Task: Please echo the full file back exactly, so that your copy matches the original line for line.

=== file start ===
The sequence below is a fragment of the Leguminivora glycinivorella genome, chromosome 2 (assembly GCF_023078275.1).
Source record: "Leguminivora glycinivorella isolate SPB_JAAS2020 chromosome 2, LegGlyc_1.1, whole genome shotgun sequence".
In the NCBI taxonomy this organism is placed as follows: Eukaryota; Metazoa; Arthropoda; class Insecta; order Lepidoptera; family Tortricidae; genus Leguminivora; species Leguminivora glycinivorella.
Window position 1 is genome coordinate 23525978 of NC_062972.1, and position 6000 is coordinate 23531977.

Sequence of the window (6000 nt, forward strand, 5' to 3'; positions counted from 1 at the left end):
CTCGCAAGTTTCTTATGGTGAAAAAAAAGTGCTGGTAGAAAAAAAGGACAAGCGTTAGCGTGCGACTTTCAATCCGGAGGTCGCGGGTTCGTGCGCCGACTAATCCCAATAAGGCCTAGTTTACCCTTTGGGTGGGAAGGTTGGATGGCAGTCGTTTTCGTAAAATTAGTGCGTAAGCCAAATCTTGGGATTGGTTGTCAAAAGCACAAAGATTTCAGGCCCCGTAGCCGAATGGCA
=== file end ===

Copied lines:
The sequence below is a fragment of the Leguminivora glycinivorella genome, chromosome 2 (assembly GCF_023078275.1).
Source record: "Leguminivora glycinivorella isolate SPB_JAAS2020 chromosome 2, LegGlyc_1.1, whole genome shotgun sequence".
In the NCBI taxonomy this organism is placed as follows: Eukaryota; Metazoa; Arthropoda; class Insecta; order Lepidoptera; family Tortricidae; genus Leguminivora; species Leguminivora glycinivorella.
Window position 1 is genome coordinate 23525978 of NC_062972.1, and position 6000 is coordinate 23531977.

Sequence of the window (6000 nt, forward strand, 5' to 3'; positions counted from 1 at the left end):
CTCGCAAGTTTCTTATGGTGAAAAAAAAGTGCTGGTAGAAAAAAAGGACAAGCGTTAGCGTGCGACTTTCAATCCGGAGGTCGCGGGTTCGTGCGCCGACTAATCCCAATAAGGCCTAGTTTACCCTTTGGGTGGGAAGGTTGGATGGCAGTCGTTTTCGTAAAATTAGTGCGTAAGCCAAATCTTGGGATTGGTTGTCAAAAGCACAAAGATTTCAGGCCCCGTAGCCGAATGGCA